PALACE float 77, which traveled in the shallow West Greenland Current during winter, did not sample a second site of deep convection close to the Greenland coast as suggested by Tang et al. (1999). We believe that the second site of uniform water that Tang et al. (1999) observe in the data (their Fig. 20) is the branch of the “deep” Labrador Current that leaves the Greenland coast carrying away some Irminger Sea Water. Nevertheless, the same float sampled a uniform water column 400 m deep in the northwest part of the basin where the highest air–sea heat fluxes occur during winter (Fig. 22). A hypothesis for the fate of the Irminger Sea Water in winter is suggested. The ISW mixes along isopycnals with interior surface waters directly forced by the atmosphere (Fig. 11a). This happens predominantly above the northern slope of the basin, where the currents are slower. During the 49–114 days (Table 1) needed by the surface waters to cross between Greenland and Labrador, the large heat fluxes may erode the fresh and cold water cap covering the ISW. Though the PALACE float record suggests Lagrangian convection, we cannot disregard the possibility that the fresh cap is eroded while the waters are trapped in a recirculation cell in the northwest part of the basin. For example, PALACE float 77 stayed almost three months between 58° and 60°N (profiles 37–43). The uniform water column sampled by the PALACE float was inshore of the 3000-m isobath and may have been advected by the slope current. This could play a role in the formation of the 1000-m uniform water column observed in winter above the Labrador slope between the 2000-m and 3000-m isobaths in the path of the deep Labrador Current (Pickart et al. 2002). More Lagrangian sampling of the convection taking place above the northern slope will be necessary to fully understand the specificity of convection above the Labrador slope.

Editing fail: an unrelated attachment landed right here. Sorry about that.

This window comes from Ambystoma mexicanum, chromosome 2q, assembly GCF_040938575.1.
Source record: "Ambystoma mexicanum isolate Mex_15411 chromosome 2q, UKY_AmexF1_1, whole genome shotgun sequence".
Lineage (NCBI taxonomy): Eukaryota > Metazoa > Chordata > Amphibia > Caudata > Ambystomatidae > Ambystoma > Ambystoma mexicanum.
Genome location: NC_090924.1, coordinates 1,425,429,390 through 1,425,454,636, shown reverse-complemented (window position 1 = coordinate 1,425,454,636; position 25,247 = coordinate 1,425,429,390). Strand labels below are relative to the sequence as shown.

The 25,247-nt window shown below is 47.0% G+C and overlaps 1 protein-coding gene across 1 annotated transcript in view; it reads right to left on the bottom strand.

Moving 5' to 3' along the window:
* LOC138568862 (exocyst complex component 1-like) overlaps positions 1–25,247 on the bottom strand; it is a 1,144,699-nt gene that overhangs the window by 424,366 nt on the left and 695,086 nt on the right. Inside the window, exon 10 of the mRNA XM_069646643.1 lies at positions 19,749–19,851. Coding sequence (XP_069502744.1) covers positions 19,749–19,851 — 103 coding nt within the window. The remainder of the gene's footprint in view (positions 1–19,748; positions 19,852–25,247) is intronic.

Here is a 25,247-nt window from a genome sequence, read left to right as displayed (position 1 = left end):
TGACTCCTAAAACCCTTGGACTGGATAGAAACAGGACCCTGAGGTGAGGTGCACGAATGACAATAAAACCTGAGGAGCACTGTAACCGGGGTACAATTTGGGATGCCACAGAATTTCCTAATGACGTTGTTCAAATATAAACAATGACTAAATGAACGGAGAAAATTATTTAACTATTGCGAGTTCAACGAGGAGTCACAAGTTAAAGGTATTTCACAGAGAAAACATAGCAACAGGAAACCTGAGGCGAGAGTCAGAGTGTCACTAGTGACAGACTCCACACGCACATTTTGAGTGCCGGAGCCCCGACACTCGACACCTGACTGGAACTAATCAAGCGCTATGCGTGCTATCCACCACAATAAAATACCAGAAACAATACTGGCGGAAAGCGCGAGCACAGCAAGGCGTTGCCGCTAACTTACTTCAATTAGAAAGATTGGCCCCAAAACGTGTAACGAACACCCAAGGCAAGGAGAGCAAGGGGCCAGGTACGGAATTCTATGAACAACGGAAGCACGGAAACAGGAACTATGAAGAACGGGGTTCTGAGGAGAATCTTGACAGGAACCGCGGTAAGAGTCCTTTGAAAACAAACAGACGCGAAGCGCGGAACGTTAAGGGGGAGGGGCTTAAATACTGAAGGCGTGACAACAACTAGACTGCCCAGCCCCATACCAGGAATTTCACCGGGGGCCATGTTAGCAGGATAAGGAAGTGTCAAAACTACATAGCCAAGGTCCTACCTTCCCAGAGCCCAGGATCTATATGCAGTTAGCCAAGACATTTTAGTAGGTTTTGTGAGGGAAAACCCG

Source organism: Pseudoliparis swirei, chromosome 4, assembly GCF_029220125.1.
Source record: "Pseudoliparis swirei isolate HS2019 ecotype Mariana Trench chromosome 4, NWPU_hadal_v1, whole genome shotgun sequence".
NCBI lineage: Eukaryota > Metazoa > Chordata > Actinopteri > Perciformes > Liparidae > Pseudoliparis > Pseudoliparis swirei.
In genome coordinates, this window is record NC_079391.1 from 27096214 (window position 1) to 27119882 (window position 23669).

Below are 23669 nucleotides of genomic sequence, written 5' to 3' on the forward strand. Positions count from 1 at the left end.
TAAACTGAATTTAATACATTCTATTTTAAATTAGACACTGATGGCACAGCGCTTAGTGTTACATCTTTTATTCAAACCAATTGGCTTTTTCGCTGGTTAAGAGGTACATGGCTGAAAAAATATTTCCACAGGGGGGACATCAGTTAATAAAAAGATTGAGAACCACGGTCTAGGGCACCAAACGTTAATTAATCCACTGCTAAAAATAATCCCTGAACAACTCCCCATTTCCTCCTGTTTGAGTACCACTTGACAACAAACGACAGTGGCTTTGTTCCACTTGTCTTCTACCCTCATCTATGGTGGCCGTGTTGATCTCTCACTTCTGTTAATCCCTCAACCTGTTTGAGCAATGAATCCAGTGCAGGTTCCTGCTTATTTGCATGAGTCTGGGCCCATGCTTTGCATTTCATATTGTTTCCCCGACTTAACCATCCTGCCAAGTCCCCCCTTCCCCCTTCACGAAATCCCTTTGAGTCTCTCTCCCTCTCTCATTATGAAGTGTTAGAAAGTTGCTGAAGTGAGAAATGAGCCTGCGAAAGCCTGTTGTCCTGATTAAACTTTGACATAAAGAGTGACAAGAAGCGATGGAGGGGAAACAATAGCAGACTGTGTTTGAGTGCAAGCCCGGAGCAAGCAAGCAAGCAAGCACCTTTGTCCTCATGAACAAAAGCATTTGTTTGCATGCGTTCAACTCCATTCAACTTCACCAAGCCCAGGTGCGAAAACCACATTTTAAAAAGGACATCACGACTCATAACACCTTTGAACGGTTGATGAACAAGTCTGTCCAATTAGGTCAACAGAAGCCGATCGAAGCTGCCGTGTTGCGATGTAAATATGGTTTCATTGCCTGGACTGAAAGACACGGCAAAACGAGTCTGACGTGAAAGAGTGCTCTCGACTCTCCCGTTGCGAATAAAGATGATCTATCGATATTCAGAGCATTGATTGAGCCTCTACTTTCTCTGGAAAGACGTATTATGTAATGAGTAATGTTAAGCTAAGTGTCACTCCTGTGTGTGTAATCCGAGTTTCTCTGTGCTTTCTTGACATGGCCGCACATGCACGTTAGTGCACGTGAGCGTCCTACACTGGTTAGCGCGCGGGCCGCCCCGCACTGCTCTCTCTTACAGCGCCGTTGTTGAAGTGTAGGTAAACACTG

Fig. 22.

Mean total heat flux (W m−2) in Jan–Apr 1998 from NCEP–NCAR reanalysis corrected with respect to in situ data (Renfrew et al. 2002) 

Fig. 22.

Mean total heat flux (W m−2) in Jan–Apr 1998 from NCEP–NCAR reanalysis corrected with respect to in situ data (Renfrew et al. 2002) 

Acknowledgments

Financial support for this research was provided by the NOAA Atlantic Climate Change Program, the National Science Foundation (Physical Oceanography section), and the Office of Naval Research. The authors thank Robert Pickart for providing the hydrographic data from the February 1997 R/V Knorr cruise and the Bedford Institute of Oceanography for providing the other hydrographic sections. Valuable advice was received from Jonathan Lilly, Frederic Vivier, Abdellah Cherkaoui, and two anonymous reviewers.

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Footnotes

Corresponding author address: Dr. Jerome Cuny, School of Oceanography, University of Washington, Box 355351, Seattle, WA 98195-5351. Email: jcuny@ocean.washington.edu